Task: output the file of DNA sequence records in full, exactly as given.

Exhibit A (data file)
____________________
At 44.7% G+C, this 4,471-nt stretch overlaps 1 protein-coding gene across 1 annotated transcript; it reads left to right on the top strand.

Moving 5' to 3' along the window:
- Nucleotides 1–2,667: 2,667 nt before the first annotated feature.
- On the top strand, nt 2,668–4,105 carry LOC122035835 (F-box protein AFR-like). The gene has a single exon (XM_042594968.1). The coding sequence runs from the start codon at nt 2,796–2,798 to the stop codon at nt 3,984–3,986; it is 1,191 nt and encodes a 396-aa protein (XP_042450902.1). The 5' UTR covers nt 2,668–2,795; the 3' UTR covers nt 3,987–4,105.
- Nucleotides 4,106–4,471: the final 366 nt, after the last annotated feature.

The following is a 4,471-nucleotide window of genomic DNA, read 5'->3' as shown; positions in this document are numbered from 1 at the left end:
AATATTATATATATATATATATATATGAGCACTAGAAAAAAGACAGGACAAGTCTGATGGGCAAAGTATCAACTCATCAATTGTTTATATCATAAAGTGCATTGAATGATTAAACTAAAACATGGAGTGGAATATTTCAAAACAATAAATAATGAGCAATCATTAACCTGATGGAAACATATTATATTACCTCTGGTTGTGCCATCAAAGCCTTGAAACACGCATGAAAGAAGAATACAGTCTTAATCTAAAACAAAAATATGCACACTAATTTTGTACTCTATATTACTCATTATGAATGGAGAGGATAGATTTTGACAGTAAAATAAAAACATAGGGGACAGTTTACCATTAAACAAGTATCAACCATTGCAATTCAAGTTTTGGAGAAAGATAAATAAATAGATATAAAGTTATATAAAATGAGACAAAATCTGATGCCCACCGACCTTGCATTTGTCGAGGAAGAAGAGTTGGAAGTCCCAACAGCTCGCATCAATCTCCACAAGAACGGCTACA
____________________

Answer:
At 44.7% G+C, this 4,471-nt stretch overlaps 1 protein-coding gene across 1 annotated transcript; it reads left to right on the top strand.

Moving 5' to 3' along the window:
- Nucleotides 1–2,667: 2,667 nt before the first annotated feature.
- On the top strand, nt 2,668–4,105 carry LOC122035835 (F-box protein AFR-like). The gene has a single exon (XM_042594968.1). The coding sequence runs from the start codon at nt 2,796–2,798 to the stop codon at nt 3,984–3,986; it is 1,191 nt and encodes a 396-aa protein (XP_042450902.1). The 5' UTR covers nt 2,668–2,795; the 3' UTR covers nt 3,987–4,105.
- Nucleotides 4,106–4,471: the final 366 nt, after the last annotated feature.

The following is a 4,471-nucleotide window of genomic DNA, read 5'->3' as shown; positions in this document are numbered from 1 at the left end:
AATATTATATATATATATATATATATGAGCACTAGAAAAAAGACAGGACAAGTCTGATGGGCAAAGTATCAACTCATCAATTGTTTATATCATAAAGTGCATTGAATGATTAAACTAAAACATGGAGTGGAATATTTCAAAACAATAAATAATGAGCAATCATTAACCTGATGGAAACATATTATATTACCTCTGGTTGTGCCATCAAAGCCTTGAAACACGCATGAAAGAAGAATACAGTCTTAATCTAAAACAAAAATATGCACACTAATTTTGTACTCTATATTACTCATTATGAATGGAGAGGATAGATTTTGACAGTAAAATAAAAACATAGGGGACAGTTTACCATTAAACAAGTATCAACCATTGCAATTCAAGTTTTGGAGAAAGATAAATAAATAGATATAAAGTTATATAAAATGAGACAAAATCTGATGCCCACCGACCTTGCATTTGTCGAGGAAGAAGAGTTGGAAGTCCCAACAGCTCGCATCAATCTCCACAAGAACGGCTACA